Navigation… His and Hers

Well, everybody is doing it, so I may as well too.. time to get on the weblog bandwagon […]

Well, everybody is doing it, so I may as well too.. time to get on the weblog bandwagon and put my thoughts down on the web for all and sundry’s approval/dismay. is a truly amazing site… I can’t resist.

Eleganthack is supposed to be devoted to Information architecture (as opposed to devoted to my resume, as it is right now)
So, to start the dialog…

A while back there was an article on a study that showed men and women navigate cities differently. Men tended to use maps to form a cognitive model of a space, then expresses directions in this way “go south 1 mile,
then turn west for 2 miles…” Women however used landmarks for wayfinding “turn left at the red house, then right at the Denny’s..”

I never saw the original study, and I’d be curious to read it..

That said, I wonder how this can apply to wayfinding in information spaces. How, as web designers, can we create landmarks to assist navigation? How can we make our structures transparent so they can be used to navigate? Should
be design differently based on our understanding of our audience’s preferred navigation method?

A friend and I were discussing this over lunch, and we thought that breadcrumbs actually help both styles of wayfinding…

(yahoo, natch)

this both conveys a hierarchy and provides language that is vivid enough to act as a landmark.

Thoughts? Are there any studies/papers on this topic?


Add Yours
  1. 1

    April 2000 Volume 3 Number 4 pp 404 – 408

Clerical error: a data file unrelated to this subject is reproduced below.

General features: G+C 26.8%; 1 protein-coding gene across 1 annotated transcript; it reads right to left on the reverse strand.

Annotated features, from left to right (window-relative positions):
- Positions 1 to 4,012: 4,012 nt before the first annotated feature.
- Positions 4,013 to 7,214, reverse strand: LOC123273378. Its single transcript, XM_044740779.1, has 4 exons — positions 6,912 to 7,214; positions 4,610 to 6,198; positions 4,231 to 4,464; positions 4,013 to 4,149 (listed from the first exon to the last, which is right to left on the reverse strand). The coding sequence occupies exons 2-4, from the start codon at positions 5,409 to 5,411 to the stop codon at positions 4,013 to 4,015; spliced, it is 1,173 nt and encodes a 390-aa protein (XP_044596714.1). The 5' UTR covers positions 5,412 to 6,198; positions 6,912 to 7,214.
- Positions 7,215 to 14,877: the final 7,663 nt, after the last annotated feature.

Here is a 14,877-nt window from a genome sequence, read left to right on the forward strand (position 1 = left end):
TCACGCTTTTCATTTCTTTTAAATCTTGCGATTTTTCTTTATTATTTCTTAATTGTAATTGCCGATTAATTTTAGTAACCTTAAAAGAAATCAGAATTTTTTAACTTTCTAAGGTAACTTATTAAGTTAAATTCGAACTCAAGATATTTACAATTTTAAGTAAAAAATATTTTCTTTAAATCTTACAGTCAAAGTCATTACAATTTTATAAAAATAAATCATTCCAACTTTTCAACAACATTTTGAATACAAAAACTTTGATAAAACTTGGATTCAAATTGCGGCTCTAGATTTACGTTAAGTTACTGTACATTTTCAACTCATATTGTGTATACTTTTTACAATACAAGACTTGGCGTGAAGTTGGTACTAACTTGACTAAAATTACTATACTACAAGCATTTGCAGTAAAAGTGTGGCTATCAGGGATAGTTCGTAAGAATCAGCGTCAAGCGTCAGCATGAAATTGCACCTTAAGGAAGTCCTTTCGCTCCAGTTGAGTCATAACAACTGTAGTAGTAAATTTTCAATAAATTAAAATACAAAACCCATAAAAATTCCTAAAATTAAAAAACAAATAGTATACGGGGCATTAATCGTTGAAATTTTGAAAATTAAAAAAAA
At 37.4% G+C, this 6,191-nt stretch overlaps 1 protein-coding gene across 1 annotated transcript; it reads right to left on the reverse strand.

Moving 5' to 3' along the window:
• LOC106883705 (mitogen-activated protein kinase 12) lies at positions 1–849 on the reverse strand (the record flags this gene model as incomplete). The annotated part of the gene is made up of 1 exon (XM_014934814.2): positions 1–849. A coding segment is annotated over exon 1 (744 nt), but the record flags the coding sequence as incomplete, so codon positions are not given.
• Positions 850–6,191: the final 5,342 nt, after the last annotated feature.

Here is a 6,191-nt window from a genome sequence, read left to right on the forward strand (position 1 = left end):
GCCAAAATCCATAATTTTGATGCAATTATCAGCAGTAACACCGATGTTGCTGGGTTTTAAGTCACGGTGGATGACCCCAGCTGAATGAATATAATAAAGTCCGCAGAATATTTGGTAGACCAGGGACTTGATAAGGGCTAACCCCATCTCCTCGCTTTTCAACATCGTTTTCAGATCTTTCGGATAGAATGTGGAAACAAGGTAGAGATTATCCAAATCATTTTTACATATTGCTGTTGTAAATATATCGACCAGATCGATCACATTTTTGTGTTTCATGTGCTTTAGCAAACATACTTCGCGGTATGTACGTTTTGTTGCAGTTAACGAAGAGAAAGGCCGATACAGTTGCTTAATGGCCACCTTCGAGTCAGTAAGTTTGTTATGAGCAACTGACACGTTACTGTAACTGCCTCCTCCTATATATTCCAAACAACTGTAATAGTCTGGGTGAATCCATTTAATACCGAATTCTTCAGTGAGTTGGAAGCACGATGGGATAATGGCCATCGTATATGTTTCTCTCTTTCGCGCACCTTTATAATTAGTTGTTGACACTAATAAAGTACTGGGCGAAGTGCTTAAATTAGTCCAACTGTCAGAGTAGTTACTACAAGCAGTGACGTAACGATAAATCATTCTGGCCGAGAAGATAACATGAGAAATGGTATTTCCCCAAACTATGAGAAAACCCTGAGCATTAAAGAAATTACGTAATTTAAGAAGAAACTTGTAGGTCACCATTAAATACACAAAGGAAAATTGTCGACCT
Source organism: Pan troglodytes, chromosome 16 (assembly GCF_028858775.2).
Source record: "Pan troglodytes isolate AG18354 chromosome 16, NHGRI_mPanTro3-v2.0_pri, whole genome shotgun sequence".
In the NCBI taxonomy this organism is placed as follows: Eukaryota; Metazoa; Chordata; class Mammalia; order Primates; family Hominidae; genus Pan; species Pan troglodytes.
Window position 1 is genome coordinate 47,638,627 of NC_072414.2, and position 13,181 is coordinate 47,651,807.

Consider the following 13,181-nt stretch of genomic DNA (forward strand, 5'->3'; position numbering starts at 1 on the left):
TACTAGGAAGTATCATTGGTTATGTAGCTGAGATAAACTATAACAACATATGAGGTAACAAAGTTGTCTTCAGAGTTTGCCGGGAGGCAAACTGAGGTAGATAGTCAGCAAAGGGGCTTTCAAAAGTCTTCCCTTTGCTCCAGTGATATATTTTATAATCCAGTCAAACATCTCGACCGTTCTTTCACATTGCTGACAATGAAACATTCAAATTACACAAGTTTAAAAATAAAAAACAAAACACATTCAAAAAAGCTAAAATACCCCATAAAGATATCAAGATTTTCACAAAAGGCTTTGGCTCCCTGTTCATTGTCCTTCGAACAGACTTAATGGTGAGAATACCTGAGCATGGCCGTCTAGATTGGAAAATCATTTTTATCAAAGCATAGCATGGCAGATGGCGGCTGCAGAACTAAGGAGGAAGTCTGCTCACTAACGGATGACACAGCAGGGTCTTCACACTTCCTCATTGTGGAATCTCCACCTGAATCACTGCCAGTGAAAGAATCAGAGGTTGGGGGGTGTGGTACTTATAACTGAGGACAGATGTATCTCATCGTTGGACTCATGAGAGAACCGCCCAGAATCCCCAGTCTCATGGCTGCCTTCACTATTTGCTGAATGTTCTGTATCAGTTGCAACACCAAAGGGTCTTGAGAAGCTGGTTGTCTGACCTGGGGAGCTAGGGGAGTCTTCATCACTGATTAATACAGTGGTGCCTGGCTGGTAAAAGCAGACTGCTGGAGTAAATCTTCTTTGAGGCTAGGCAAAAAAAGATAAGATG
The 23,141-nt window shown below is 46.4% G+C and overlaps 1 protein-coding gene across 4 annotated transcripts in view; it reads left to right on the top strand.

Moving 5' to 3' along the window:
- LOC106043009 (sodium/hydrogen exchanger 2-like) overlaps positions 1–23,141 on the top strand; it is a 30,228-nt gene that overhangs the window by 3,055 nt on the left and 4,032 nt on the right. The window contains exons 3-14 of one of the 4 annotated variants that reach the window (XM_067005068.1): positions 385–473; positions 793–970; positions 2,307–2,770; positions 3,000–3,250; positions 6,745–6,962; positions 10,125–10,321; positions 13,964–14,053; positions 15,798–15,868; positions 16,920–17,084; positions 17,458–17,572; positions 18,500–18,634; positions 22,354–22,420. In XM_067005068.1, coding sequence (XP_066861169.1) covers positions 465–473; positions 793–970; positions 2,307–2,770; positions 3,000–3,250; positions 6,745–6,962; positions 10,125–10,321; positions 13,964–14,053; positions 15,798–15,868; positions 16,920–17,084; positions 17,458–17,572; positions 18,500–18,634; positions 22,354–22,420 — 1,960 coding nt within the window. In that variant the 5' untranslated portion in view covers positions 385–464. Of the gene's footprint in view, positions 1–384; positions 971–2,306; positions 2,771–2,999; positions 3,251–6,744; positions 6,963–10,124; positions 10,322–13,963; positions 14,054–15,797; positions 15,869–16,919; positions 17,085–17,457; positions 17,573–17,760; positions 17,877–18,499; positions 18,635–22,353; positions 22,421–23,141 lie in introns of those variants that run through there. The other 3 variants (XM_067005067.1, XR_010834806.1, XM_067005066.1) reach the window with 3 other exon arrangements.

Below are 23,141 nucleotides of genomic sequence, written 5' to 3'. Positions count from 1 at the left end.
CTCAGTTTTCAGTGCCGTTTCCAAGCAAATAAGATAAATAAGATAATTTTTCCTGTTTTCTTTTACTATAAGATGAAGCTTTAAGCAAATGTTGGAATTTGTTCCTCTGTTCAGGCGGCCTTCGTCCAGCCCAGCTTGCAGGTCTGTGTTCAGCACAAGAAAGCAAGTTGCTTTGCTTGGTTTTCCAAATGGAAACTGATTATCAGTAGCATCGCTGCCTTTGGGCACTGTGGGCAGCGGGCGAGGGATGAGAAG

Brain activation during human navigation: gender-different neural networks as substrate of performance (free registration)

    Georg Grön1, Arthur P. Wunderlich2, Manfred Spitzer1, Reinhard Tomczak2 & Matthias W. Riepe3

    1. Department of Psychiatry, University of Ulm, Leimgrubenweg 12–14, D-89075 Ulm, Germany
    2. Department of Radiology, University of Ulm, Steinhövelstr.9, D-89075 Ulm, Germany
    3. Department of Neurology, University of Ulm, Steinhövelstr. 1, D-89075 Ulm, Germany
    Correspondence should be addressed to M W Riepe. e-mail:


    Visuospatial navigation in animals and human subjects is generally studied using maze exploration. We used functional MRI to observe brain activation in male and female subjects as they searched for the way out of a complex, three-dimensional, virtual-reality maze. Navigation activated the medial occipital gyri, lateral and medial parietal regions, posterior cingulate and parahippocampal gyri as well as the right hippocampus proper. Gender-specific group analysis revealed distinct activation of the left hippocampus in males, whereas females consistently recruited right parietal and right prefrontal cortex. Thus we demonstrate a neural substrate of well established human gender differences in spatial-cognition performance.

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